“There is a strong Indian myth that a crow never bites a crow,” he wrote.

Yadav wrote that 57 officers of the R&AW were found to have been involved in Singh’s deception in some way, according to the suppressed internal inquiry.

He listed the names of 19 employees who he argued were conspirators, having either assisted or allowed Singh to flee the country, or provided information that Singh passed on to the CIA.

Yadav filed a complaint to the CBI asking them to look into the matter. 

The complaint landed in Delhi’s High Court, which in 2009 declined to press CBI any further, on the grounds that Yadav had not provided sufficient evidence. 

“Your complete petition is nothing but hearsay. You have no authenticity and without any evidence you are asking us to initiate action against the officers,” Chief Justice A P Shah said.

In his book, Yadav explains the lengths he went to in order to compel an official body to take further action against the people he says helped Singh to escape justice. He maintains to this day that he has only ever sought to expose the truth.

“He was chased away. Had [Rabinder Singh] been arrested here, then those officers who shared information with him would have faced court under the official secrets act. Therefore, they made him escape,” he told the ABC.

review of Yadav’s book published by the CIA noted that it was “difficult to analyse as it has no footnotes, no end notes, and no bibliography, which means there are no citations from secondary sources, archives, or documents to support the claims”.

“The book is strongest when Yadav discusses what he witnessed and experienced, but the sections that contain historical narrative lack independent sources necessary to document the events,” the reviewer wrote.

According to Bhushan’s version of events, there was corruption at the centre of the Singh case — but only of one man. 

“We have perfect institutions. We have laws, we have rules, we have procedures. What’s lacking is people who work within this and implement it,” he told the EPIC Channel documentary.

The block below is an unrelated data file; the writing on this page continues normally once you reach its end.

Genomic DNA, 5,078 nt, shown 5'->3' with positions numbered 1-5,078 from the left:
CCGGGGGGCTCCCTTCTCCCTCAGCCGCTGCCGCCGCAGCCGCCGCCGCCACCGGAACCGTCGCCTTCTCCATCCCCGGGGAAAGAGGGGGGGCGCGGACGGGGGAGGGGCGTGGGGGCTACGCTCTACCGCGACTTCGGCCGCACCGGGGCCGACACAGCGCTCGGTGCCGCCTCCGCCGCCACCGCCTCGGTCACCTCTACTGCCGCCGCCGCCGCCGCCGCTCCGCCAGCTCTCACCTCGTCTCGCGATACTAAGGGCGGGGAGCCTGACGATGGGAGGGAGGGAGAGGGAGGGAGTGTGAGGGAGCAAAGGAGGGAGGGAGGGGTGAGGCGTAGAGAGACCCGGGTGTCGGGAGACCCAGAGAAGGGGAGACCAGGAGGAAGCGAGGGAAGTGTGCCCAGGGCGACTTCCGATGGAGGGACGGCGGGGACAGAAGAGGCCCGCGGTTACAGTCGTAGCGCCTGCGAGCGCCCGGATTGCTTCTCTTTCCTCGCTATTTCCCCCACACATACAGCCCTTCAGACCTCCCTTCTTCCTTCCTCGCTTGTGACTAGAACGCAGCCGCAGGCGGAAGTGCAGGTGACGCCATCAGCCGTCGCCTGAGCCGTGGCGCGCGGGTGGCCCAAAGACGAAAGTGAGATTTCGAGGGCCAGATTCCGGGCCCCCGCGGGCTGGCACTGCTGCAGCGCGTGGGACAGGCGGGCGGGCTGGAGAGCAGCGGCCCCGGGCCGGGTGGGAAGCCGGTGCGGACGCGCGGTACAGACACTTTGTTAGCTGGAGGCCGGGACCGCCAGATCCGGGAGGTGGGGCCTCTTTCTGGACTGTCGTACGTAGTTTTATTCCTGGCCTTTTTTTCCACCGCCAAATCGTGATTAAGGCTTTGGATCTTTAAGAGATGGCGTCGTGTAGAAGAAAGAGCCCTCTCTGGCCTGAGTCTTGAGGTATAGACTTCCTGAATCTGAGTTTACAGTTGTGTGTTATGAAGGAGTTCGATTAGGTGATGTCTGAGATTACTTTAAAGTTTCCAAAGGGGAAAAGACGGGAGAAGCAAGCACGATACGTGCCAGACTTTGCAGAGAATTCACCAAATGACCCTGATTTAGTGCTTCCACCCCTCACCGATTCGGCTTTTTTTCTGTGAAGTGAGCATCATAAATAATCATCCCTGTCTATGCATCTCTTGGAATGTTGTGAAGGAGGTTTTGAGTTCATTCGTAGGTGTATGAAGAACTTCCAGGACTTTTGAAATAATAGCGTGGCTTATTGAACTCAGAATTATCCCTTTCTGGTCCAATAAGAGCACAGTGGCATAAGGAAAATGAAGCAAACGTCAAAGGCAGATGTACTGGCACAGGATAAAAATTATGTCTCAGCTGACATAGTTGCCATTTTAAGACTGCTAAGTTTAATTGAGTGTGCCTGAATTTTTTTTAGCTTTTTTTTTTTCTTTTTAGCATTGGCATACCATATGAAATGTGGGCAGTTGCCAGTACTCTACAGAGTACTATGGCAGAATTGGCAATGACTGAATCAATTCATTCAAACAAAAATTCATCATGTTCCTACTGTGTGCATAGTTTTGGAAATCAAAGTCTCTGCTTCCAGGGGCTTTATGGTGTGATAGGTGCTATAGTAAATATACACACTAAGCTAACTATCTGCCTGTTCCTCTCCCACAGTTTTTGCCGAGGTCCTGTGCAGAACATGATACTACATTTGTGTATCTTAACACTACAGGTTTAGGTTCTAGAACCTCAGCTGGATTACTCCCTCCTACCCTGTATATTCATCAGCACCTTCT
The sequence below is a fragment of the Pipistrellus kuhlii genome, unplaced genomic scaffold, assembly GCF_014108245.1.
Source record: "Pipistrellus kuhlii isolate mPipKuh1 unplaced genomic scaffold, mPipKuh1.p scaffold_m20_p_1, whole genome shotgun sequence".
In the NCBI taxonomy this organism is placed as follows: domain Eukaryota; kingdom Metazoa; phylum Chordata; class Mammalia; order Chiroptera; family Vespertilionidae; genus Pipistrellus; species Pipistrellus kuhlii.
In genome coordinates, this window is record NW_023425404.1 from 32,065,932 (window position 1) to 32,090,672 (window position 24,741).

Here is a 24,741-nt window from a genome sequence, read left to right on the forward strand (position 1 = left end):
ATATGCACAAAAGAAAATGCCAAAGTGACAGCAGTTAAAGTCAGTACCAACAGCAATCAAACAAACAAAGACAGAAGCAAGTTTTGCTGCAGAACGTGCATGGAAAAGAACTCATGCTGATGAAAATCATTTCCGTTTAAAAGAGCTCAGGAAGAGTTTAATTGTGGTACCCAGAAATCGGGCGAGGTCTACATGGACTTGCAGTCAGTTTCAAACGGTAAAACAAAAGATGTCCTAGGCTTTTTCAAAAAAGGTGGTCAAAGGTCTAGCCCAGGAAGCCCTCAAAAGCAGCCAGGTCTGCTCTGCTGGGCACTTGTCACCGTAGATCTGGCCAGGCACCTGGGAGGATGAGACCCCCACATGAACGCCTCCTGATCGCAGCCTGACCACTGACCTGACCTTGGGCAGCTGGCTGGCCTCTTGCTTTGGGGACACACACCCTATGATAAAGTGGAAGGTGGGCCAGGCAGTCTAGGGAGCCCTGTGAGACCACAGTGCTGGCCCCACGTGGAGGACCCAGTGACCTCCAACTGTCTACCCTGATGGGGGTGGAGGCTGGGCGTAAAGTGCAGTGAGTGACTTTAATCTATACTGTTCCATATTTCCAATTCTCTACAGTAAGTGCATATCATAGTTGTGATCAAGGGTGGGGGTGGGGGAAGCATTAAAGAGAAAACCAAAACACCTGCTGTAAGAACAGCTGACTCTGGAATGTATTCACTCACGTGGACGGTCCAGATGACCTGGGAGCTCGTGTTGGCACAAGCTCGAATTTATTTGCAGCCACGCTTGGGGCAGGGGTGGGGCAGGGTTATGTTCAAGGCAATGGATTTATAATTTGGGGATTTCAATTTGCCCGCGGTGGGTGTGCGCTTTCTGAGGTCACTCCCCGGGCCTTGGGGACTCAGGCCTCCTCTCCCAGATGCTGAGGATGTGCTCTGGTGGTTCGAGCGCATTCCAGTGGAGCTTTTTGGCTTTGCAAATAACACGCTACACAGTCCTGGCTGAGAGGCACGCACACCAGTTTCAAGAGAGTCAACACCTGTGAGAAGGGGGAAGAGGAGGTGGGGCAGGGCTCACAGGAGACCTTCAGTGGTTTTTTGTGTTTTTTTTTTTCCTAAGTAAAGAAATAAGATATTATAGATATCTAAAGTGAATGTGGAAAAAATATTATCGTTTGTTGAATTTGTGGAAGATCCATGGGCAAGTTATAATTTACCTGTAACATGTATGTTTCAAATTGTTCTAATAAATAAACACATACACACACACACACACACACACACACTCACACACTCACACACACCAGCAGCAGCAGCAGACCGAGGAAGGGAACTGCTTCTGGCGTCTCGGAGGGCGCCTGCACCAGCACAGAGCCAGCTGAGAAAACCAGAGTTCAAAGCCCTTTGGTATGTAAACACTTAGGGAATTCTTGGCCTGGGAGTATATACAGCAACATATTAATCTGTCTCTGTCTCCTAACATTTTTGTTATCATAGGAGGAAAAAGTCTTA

“From what I understand and see in this case, give lure of money to anyone, he gets tempted. Then he doesn’t know where to stop. If you don’t realise where to stop, you can’t come back.”

Few former agents have gone on record about what went on at the R&AW.

Retired intelligence officers are now required to seek prior permissionfrom the head of their organisation before publishing any details about the inner workings of government agencies.

One former R&AW officer is currently being sued by the CBI for allegedly publishing classified information in his 2007 book titled India’s External Intelligence – Secrets of Research and Analysis Wing.

For now, those with lingering questions about what really happened to Singh will perhaps turn to the accounts penned by his former colleagues — one that calls itself fact, and the other fiction. 

Editor says …Sterling Publishing & Media Service Agency is not responsible for the content of external site or from any reports, posts or links and thanks for following as always appreciate every like, reblog or retweet and comment thank you

Food Recipes

FEATURED FOOD & RECIPE REPORT: Dairy Free Corn & Maple Crème Brûlée


AceFoodDesk says here’s todays food and recipe ideas Corn. Maple Sugar. A candy top? with Kindness & Love XX A&M

Ace Press News From Cutting Room Floor: Published: Dec.06: 2023: Vintage Kitchen News: TELEGRAM Ace Daily News Link

Dairy Free Corn & Maple Crème Brûlée

We only had crème brûlée once when I was a kid. My mom did a great job of preparing and baking the little custards, and carefully covering the top with sugar. She commandeered my father’s blow torch to do the brûlée part, and promptly set a dish towel on fire. Abandoning the effort, she finished them off under the broiler, and brûléed they were indeed. She stuck to plain custards after that.

Now a regular appearance

            Needless to say, it took me quite some time to attempt them on my own, but when I did, they became a regular dessert in our home, one that can be made well ahead of time and offered up to your guests with a flourish! Traditionally made with heavy cream, canned evaporated milk can easily substitute. However, this version uses full-fat coconut milk for the dairy challenged in the family. The lite coconut didn’t work well, but this is a treat and not healthfood! There are not a lot of ingredients, so use really good ones here.